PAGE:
Adel Abdel Ghafar
The Egyptian government appears to be on the verge of further devaluing the pound. President Abdel Fattah el-Sisi met the governor of the country’s central bank, Tarek Amer, last week to give political cover to the move.
Beltone Financial, an Egyptian investment bank, advised that the move is imminent. The devaluation and partial flotation would be part of a wider deal with the International Monetary Fund (IMF) to implement economic reforms in return for a much-needed $12bn loan to jump-start the economy.
For Egyptians who are likely to see their savings devalued by up to 30 percent, there is a sense of impending doom. The people know the move is happening, but not exactly when or what to expect.
While the devaluation makes good economic sense in the long term, there will be immediate consequences for the poor and the struggling middle class.
Meanwhile, the opaqueness of the decision-making process reflects badly on the economy and continues the Egyptian government’s rich tradition of keeping its population in the dark on major economic policy shifts.
The ‘Intifada of Thieves’
Egypt’s current crisis evokes 1976-1977, when a worsening fiscal situation forced the government of President Anwar Sadat to negotiate with the World Bank for loans.
Shafie and his team tried to explain that Egypt was a net importer and devaluation would exponentially increase the price of imports. Moreover, they feared the political impact of reducing or removing subsidies. It soon became clear, however, that the “suggestions” outlined in the memo were effectively the conditions for obtaining a loan.
On January 17, 1977, the deputy prime minister announced that subsidies on major commodities and foodstuffs would be cut. The next day’s papers announced price increases for goods, including bread, rice, pasta, gas, oil, sugar, and even cigarettes.
News spread quickly, and protests started the same morning. Factory workers in the Helwan district of Cairo were the first to demonstrate against the government. Workers from the nearby military factories were quick to join, and the protests spread to factories and universities in Cairo and eventually across Egypt.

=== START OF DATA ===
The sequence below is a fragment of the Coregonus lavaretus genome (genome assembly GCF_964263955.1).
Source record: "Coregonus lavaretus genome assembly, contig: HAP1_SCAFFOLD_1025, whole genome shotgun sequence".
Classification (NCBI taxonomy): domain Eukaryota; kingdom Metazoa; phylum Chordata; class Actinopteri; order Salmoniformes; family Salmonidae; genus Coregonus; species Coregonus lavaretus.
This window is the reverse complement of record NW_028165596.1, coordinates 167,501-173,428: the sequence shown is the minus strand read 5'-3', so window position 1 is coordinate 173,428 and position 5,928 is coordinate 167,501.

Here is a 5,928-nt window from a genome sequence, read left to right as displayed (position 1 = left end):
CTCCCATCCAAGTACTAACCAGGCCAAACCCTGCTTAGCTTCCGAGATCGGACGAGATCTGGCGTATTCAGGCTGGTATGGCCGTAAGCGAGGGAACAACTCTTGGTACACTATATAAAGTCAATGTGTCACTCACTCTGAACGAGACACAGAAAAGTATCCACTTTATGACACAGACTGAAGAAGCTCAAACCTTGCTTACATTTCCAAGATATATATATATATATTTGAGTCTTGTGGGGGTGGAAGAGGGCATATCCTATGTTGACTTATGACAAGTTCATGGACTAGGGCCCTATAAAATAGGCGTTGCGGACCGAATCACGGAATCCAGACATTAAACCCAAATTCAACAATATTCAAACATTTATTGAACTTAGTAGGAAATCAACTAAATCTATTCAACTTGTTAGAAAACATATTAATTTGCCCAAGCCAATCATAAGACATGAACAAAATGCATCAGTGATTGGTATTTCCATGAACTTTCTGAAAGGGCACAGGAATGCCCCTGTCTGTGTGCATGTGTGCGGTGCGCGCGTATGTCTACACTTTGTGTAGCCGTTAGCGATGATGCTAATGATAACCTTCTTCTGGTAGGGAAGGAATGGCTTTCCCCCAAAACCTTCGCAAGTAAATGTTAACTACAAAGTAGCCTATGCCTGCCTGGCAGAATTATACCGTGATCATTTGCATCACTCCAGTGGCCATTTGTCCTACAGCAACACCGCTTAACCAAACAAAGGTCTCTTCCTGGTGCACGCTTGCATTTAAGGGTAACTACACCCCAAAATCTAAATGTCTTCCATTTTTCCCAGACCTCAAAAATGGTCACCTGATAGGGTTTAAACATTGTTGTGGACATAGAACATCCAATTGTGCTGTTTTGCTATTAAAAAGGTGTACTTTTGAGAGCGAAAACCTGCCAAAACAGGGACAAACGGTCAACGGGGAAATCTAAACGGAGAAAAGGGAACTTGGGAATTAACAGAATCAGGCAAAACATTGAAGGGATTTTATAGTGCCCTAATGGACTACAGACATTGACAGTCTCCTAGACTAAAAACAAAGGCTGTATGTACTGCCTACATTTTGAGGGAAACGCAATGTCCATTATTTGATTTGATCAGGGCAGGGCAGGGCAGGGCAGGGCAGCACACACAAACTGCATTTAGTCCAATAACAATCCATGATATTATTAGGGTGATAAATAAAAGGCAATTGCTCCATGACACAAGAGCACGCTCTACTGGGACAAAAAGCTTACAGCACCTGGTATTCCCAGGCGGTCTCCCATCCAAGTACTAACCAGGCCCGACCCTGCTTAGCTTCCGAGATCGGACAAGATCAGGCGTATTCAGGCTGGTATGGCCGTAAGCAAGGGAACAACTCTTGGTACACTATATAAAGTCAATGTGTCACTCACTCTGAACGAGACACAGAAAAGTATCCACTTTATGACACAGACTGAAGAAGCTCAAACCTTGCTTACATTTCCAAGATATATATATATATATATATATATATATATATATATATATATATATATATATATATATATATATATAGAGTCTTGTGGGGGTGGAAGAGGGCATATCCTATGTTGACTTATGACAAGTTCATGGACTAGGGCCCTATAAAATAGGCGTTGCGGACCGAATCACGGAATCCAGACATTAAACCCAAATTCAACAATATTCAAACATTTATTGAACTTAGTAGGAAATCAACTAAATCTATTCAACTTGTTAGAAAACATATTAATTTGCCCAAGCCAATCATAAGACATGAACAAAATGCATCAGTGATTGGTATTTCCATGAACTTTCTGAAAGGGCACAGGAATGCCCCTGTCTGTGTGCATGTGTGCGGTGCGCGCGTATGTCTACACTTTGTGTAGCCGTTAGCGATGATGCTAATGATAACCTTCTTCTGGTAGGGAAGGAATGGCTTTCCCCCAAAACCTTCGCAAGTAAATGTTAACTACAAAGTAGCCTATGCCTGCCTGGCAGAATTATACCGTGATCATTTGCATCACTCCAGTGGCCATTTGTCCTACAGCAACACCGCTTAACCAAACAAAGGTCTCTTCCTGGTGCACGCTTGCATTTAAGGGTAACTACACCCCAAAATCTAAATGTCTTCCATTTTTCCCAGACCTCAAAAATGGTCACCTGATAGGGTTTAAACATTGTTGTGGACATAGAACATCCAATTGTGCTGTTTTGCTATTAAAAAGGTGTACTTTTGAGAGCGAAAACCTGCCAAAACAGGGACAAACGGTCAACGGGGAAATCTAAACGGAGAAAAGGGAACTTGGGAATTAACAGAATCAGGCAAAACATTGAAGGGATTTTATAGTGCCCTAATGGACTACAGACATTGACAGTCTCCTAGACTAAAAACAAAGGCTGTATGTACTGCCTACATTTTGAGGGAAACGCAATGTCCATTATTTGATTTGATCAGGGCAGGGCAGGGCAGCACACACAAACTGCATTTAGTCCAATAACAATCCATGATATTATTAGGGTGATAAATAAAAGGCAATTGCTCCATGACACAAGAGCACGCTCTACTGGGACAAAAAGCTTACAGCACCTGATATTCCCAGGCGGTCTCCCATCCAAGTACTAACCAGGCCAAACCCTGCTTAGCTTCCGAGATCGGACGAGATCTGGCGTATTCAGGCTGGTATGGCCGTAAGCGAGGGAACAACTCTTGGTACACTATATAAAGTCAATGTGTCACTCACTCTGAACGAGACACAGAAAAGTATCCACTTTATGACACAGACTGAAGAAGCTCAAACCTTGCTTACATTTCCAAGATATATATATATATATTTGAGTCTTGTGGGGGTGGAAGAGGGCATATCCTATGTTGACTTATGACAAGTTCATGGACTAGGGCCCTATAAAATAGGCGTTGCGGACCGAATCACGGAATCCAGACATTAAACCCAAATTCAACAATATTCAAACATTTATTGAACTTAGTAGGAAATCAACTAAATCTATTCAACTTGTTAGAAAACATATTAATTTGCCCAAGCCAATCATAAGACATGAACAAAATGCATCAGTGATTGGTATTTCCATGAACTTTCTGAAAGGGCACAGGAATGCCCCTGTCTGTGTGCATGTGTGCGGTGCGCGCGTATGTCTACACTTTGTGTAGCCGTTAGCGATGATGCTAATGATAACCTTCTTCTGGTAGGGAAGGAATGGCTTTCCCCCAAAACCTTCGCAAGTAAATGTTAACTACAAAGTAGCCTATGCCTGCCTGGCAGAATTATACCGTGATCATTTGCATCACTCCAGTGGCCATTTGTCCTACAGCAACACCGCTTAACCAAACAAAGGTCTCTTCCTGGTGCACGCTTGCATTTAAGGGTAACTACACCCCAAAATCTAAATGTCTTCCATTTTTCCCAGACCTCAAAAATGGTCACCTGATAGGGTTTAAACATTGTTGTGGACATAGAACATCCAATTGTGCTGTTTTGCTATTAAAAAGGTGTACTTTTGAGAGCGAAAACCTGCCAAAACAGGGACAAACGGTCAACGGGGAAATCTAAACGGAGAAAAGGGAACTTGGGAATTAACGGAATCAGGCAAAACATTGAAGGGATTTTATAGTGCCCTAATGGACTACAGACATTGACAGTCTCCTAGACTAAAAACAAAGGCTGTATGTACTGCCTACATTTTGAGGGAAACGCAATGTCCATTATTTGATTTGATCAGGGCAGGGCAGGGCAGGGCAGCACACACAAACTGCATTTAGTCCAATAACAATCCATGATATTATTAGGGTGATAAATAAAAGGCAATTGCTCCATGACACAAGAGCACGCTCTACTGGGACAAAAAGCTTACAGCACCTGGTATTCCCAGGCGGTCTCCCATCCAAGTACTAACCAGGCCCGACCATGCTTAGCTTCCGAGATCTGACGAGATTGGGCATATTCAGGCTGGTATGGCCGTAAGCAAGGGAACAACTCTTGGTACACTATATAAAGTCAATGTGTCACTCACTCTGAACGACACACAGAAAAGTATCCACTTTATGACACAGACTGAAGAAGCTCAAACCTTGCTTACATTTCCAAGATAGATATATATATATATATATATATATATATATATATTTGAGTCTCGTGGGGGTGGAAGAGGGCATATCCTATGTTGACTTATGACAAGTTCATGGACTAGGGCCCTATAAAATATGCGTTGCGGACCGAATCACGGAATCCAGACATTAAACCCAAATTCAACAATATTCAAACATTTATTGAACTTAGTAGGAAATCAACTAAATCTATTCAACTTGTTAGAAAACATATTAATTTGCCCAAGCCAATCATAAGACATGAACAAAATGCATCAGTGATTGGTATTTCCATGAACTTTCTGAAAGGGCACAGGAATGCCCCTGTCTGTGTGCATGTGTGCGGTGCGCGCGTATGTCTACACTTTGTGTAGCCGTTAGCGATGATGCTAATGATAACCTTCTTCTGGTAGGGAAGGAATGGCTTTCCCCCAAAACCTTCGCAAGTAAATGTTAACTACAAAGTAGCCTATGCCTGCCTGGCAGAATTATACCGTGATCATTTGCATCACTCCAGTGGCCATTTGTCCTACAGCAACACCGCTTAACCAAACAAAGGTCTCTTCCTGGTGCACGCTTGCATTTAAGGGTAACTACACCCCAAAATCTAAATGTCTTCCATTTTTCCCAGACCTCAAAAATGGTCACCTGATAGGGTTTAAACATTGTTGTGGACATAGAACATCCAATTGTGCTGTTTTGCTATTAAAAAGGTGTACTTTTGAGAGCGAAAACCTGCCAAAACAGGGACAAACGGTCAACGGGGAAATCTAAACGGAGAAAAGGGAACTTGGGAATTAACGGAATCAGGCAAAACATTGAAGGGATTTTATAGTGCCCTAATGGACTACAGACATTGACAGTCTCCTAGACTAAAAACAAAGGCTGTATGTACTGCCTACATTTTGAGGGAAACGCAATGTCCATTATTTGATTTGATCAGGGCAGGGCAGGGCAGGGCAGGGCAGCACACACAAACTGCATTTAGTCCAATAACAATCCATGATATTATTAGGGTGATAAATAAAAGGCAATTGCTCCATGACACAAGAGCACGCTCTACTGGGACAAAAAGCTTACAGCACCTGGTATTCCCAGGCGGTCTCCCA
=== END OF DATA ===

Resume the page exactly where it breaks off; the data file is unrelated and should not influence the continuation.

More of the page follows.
Left with few options, on the evening of January 19, the government announced it was cancelling the subsidy reductions and ordered the army to maintain order and crush the protests, which Sadat labelled the “Intifada of Thieves”.
Fast forward to the early 2000s and Egypt’s economy was facing another crisis.
In 2001, the stock market had almost crashed and gross domestic product growth had slowed to 3.3 percent. Part of the problem was that the pound was pegged to the dollar, making Egyptian exports less competitive in international markets.
The government had “maintained the peg in order to maximise hard currency revenues from tourism … But the result was simply to delay the political turbulence that would follow the inevitable devaluation”.
Devaluation was always a goal of the government and was necessary for long-term economic growth as the pound was unnaturally overvalued.
However, when the government devalued the pound in January 2003, it did so in a haphazard way with minimal societal consultation or deliberation.
The devaluation increased consumer prices, especially on food, which disproportionately harmed the poorest segments of society. The government responded by increasing subsidies on basic food items as a stopgap measure, but this failed to prevent substantial short-term inflationary pressure.
Back to the future
Today, Egypt faces fraught economic conditions. Sisi was elected in 2014 on a platform of improving security, stability, and jump-starting the economy, but he has yet to deliver on all fronts.
There has been a focus on grandiose projects that in the short term are unlikely to deal with the festering problem of youth unemployment. Economic policymaking has entered the realm of the absurd recently when Sisi suggested funding development projects via collecting spare change.
In terms of monetary policy since 2011, the government has attempted to support the Egyptian pound against the dollar, a policy the central bank governor who was appointed in November 2015 labelled a “grave mistake”.
Already, Egyptians face capital controls, including limits on transferring currency abroad and the amount they can withdraw to travel overseas.
Companies that import foreign components are severely affected as well, as they struggle to amass the dollars needed to continue operating their businesses. The capital controls have even adversely affected Egyptians studying abroad, putting limits on the amount of money they can withdraw from ATMs overseas to fund their study and living expenses.
By not clarifying when or how the devaluation will occur, and if it will be followed by a free float or not, the Egyptian government continues its tradition of not being forthcoming with its people. Whenever it does occur, prices are likely jump considerably, considering inflation is already at 15.5 percent – the highest level it has been at for seven years.
As with 2003, Egypt’s poor will bear the brunt of the devaluation, where already 27 percent of the population lives below the poverty line. In the short term, the government may able to deal with the political and socioeconomic ramifications of structural adjustment.
However, without an overarching vision, clear direction, and sufficient societal consultation and deliberation, Egyptians will continue to wake up to haphazard economic planning that continues to impact their lives for the worse.
Adel Abdel Ghafar is a visiting fellow at the Brookings Doha Center.
The views expressed in this article are the authors’ own and do not necessarily reflect Al Jazeera’s editorial policy.
Source: Al Jazeera